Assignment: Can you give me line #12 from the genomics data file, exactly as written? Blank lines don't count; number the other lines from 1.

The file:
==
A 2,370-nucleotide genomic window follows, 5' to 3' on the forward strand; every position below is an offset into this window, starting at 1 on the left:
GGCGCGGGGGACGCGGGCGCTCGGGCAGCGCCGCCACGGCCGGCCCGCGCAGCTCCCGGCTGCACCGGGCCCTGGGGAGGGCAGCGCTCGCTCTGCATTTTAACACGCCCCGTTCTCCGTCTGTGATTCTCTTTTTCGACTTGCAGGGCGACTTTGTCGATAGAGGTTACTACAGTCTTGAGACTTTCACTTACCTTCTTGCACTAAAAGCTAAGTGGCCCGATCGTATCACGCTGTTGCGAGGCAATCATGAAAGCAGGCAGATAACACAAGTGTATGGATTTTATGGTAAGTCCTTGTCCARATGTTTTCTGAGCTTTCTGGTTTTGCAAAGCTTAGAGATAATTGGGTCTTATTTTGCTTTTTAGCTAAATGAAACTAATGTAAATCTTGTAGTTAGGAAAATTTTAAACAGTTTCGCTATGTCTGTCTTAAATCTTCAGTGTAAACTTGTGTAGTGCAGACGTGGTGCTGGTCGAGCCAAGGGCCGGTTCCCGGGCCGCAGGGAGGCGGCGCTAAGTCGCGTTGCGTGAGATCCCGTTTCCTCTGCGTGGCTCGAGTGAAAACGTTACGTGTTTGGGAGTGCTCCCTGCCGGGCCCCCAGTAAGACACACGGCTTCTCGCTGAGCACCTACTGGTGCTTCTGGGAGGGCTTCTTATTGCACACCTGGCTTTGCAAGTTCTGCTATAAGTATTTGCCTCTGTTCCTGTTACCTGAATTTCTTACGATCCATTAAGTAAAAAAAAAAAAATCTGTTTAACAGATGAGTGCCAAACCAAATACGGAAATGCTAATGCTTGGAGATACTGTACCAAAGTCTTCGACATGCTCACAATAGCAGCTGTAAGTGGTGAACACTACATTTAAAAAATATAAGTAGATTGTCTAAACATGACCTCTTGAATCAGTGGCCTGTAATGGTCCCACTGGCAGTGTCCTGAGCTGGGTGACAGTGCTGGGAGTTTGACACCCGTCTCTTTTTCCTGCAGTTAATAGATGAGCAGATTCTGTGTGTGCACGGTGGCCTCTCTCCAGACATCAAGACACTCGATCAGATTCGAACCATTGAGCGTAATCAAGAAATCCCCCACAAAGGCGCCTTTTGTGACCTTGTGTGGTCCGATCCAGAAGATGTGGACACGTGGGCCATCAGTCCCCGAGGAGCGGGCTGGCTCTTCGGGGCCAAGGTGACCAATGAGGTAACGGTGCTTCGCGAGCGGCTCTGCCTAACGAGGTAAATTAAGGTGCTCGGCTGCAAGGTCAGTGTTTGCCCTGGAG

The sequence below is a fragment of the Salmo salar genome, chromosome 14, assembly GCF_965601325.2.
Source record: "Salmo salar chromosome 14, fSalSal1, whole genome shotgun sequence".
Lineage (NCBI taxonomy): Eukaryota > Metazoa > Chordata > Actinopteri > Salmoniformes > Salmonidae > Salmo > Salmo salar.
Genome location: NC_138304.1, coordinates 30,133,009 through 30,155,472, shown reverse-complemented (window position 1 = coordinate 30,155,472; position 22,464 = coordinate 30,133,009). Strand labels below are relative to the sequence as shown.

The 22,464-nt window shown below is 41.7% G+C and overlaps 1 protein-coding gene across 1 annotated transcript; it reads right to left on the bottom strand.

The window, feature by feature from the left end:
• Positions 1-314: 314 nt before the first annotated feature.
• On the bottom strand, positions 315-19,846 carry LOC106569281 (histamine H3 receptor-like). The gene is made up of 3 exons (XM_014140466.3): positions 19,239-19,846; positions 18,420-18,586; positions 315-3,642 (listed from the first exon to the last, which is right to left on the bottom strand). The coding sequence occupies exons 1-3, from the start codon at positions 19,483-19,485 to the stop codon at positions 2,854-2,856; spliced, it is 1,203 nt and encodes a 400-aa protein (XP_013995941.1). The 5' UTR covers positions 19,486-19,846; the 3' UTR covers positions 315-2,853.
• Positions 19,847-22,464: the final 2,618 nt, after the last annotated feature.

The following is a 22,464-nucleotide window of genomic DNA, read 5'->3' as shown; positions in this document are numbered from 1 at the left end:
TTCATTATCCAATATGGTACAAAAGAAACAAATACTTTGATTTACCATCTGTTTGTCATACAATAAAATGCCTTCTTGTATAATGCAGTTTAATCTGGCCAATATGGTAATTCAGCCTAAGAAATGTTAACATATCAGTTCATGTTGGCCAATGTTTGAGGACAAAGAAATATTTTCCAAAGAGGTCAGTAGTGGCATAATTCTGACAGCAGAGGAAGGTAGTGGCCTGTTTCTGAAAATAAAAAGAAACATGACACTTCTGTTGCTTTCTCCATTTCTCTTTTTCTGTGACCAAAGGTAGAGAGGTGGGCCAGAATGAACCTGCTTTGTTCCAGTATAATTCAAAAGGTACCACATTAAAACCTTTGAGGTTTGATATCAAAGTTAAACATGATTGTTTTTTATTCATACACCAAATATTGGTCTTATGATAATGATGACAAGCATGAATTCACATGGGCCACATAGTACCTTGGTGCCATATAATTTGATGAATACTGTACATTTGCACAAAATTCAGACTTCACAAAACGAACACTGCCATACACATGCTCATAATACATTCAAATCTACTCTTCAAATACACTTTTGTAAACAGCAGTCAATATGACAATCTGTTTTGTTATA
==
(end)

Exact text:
The following is a 22,464-nucleotide window of genomic DNA, read 5'->3' as shown; positions in this document are numbered from 1 at the left end: